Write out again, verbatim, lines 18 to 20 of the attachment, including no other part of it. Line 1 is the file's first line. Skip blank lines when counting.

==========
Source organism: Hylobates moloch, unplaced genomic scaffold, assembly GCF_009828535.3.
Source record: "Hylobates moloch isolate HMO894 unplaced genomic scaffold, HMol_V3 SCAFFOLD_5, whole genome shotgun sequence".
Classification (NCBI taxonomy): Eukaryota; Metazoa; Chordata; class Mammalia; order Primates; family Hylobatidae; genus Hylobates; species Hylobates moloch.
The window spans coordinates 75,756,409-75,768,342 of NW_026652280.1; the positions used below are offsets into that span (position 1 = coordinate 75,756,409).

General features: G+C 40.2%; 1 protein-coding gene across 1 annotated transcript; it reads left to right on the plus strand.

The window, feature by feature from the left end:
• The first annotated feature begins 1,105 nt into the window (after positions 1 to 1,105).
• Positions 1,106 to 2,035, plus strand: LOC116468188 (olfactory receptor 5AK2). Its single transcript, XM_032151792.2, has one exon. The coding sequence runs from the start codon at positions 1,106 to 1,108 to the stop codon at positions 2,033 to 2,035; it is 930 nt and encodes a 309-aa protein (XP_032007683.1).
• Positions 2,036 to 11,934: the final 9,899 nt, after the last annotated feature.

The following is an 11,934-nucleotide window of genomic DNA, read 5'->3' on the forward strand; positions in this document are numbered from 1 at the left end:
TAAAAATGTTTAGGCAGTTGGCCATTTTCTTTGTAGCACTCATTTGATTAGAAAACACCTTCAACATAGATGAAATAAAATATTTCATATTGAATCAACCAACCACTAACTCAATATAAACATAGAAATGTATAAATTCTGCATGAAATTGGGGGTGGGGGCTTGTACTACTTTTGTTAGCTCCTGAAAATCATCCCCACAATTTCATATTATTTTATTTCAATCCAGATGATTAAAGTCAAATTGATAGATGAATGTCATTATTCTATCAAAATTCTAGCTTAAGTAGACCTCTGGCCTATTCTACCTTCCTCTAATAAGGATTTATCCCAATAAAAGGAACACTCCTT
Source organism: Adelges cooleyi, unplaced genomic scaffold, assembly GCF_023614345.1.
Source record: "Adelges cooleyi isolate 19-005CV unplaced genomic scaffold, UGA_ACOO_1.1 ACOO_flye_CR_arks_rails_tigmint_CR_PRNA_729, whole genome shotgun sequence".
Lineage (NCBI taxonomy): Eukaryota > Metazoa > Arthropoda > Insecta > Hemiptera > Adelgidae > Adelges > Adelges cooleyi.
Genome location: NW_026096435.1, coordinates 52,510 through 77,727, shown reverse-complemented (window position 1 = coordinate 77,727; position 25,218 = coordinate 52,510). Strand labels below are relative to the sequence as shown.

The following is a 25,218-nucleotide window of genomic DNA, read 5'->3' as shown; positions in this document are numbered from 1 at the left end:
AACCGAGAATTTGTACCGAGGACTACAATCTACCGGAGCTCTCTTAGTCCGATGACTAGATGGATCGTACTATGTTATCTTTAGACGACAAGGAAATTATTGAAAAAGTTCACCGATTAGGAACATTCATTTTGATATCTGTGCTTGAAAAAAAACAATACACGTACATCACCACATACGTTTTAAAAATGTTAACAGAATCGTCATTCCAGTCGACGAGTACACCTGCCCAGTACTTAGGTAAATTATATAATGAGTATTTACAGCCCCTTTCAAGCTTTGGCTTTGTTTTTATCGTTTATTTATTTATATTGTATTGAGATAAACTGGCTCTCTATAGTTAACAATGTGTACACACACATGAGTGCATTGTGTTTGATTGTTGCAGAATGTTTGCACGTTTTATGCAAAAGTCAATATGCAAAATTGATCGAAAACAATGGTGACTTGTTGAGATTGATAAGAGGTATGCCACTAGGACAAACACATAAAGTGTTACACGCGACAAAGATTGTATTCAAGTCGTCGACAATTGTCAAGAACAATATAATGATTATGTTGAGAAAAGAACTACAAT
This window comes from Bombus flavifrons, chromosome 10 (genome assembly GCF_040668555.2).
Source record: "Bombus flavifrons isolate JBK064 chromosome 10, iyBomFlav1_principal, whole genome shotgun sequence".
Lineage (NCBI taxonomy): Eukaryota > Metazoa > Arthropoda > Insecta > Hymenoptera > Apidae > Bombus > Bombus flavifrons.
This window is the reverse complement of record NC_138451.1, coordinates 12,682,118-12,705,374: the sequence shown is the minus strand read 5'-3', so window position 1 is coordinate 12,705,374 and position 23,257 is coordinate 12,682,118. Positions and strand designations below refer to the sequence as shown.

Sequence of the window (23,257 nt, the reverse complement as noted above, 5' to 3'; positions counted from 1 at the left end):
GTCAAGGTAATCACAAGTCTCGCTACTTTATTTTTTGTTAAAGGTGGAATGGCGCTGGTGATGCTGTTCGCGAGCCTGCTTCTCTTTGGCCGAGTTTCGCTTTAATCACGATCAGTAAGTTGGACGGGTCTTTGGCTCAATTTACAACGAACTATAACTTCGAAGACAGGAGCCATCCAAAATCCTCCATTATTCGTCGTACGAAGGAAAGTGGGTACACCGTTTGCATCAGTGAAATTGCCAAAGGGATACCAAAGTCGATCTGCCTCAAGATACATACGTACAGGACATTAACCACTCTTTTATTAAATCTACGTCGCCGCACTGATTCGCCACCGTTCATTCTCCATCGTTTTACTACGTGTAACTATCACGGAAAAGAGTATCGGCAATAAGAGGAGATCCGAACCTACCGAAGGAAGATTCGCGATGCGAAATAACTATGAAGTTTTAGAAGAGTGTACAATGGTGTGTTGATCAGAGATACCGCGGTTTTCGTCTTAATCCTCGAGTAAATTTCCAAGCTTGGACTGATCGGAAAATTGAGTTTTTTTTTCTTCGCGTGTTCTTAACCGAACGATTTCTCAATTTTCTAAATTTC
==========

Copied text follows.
This window comes from Bombus flavifrons, chromosome 10 (genome assembly GCF_040668555.2).
Source record: "Bombus flavifrons isolate JBK064 chromosome 10, iyBomFlav1_principal, whole genome shotgun sequence".
Lineage (NCBI taxonomy): Eukaryota > Metazoa > Arthropoda > Insecta > Hymenoptera > Apidae > Bombus > Bombus flavifrons.